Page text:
Home > Photography



You may also like


By Nick Poon

HK$ 320.00

The item sold out quickly - we have another shipment on the way. Please sign below to be notified!

You can pre-order the item now. Please sign below to be notified!

CAPTCHA ImageRefresh Notify Me
Add to Cart

Add to Wishlist


Published by Asia One Books
By: Nick Poon
July 2017
210 x 210 mm
0.65 kg
164 pages
Chinese and English


About the book

A prisoner is a person being confined. Being confined invariably brings distress and despair, but only if the person is aware of his confinement. So what if the person is oblivious of his predicament? Would he still feel the pain or would he simply live in oblivion? A cascade of thoughts derived, yet all fail to escape the walls of our existence.

Nick Poon, with his unique sentiments of Hong Kong, has been recording scenes of confinement on the streets, from a clocksmith in Wan Chai to a keysmith in Yau Ma Tei, from a slippers vendor in Shau Kei Wan to a battery vendor in Shum Shui Po, so these stories of strangers will live on.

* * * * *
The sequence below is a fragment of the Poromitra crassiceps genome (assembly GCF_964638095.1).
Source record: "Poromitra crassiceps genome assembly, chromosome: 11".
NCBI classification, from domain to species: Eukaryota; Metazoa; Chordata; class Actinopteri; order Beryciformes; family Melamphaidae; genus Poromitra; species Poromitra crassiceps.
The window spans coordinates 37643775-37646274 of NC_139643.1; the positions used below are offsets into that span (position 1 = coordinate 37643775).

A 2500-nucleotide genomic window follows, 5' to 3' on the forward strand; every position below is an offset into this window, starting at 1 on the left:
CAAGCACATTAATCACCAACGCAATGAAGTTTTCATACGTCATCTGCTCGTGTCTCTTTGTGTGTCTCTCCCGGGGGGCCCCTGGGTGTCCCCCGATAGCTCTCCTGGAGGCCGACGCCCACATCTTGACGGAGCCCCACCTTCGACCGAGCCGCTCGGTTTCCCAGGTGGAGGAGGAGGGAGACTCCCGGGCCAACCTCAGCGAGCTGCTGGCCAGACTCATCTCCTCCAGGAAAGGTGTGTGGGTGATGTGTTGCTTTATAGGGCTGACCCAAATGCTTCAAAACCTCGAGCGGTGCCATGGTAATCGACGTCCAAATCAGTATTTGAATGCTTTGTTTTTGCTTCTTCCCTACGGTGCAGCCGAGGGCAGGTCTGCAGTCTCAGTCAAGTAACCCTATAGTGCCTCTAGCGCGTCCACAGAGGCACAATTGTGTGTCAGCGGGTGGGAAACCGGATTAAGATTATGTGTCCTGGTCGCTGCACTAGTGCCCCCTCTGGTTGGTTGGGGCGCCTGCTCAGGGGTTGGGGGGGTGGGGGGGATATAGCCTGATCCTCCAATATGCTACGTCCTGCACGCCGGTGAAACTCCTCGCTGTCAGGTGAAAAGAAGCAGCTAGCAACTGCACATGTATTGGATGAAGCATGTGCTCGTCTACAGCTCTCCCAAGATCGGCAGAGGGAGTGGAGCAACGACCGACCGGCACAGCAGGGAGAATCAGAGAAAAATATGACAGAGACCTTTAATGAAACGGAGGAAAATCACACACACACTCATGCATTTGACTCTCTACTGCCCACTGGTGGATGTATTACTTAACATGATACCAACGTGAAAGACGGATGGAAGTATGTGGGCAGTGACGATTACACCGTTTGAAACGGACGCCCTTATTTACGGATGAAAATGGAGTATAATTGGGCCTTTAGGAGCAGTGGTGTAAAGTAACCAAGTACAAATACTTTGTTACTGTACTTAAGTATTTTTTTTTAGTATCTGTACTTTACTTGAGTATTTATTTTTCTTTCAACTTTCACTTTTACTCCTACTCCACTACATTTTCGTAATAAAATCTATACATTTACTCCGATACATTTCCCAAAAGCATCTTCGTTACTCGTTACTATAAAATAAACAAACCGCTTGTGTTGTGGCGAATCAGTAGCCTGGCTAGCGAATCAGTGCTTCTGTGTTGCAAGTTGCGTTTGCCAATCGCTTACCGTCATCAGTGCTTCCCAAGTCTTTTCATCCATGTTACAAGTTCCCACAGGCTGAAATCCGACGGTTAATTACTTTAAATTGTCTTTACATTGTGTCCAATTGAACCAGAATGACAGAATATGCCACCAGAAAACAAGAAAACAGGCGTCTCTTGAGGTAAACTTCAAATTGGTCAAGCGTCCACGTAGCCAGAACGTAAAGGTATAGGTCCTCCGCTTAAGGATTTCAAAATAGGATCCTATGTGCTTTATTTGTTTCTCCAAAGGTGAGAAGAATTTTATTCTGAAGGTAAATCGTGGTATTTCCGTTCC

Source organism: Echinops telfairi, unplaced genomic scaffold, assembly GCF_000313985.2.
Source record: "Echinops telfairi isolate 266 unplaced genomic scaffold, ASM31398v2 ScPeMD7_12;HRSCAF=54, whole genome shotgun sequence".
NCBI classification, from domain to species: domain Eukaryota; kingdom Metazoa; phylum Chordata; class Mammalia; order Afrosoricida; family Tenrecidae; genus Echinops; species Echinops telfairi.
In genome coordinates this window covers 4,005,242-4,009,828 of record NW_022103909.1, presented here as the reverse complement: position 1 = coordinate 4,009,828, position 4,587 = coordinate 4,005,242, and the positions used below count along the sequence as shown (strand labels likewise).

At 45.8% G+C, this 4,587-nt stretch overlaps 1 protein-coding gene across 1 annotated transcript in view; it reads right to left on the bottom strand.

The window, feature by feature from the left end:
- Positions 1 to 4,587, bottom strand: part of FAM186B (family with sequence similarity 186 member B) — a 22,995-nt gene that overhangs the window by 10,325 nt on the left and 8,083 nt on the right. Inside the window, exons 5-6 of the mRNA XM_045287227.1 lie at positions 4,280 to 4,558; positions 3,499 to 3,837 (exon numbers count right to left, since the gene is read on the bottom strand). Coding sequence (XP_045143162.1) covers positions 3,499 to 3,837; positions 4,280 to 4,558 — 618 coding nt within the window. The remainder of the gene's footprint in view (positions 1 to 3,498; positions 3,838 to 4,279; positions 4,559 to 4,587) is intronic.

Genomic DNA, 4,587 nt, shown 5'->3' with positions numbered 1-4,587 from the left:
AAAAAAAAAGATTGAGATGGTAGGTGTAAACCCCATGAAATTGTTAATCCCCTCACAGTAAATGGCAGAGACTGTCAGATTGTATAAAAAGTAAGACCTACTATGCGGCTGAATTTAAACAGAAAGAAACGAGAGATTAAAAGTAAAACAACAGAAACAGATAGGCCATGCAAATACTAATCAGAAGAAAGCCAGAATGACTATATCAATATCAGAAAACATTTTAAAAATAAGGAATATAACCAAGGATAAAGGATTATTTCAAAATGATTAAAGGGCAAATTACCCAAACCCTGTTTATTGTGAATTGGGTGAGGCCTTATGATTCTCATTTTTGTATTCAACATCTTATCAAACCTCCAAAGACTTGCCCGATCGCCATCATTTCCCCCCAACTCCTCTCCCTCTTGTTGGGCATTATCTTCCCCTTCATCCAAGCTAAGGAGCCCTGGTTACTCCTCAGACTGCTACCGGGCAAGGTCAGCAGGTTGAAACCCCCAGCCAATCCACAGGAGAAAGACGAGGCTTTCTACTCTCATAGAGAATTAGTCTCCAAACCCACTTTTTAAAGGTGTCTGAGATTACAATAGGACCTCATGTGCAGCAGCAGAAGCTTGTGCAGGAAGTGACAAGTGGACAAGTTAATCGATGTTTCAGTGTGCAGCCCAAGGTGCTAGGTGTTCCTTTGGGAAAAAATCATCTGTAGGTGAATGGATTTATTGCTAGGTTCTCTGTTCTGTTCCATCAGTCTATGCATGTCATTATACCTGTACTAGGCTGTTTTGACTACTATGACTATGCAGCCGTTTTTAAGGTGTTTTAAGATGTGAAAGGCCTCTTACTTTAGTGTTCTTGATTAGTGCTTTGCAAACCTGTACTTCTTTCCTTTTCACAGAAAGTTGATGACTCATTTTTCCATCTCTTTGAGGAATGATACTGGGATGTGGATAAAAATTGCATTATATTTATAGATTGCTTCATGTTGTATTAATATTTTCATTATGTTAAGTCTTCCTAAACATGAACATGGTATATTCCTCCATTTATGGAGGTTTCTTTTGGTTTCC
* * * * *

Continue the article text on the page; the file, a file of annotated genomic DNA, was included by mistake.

“Confined” is the Champion of the 2nd Hong Kong Photo Book Awards in 2013.


About the photographer

Looking at the work of Nick Poon, he may be perceived as ordinary, real and probably a little mundane, which is quite contradictory to his role as an adman for over 20 years. He first became interested in photography when he was in secondary school, where he would go round with his father’s Nikon F2, taking pictures of people and things surrounding his daily life. Then a few years ago when he was shooting some reference photos for an advertising project and inadvertently captured a lot of people on the streets unrelated to his work. At that moment, he realised the images he had missed all these years. Now he always carries his compact camera with him, so he doesn’t miss any more inspirations on the streets. He loves shooting without a pre-conceived topic, but is partial to certain images. Like ordinary people, ordinary faces, ordinary entities, ordinary places, ordinary living, ordinary emotions, maybe a little unhappy, a little sad. The more ordinary, the more intense the desire to capture. What he really wants to do is to carefully record how these ordinary people live their lives in times of disparity.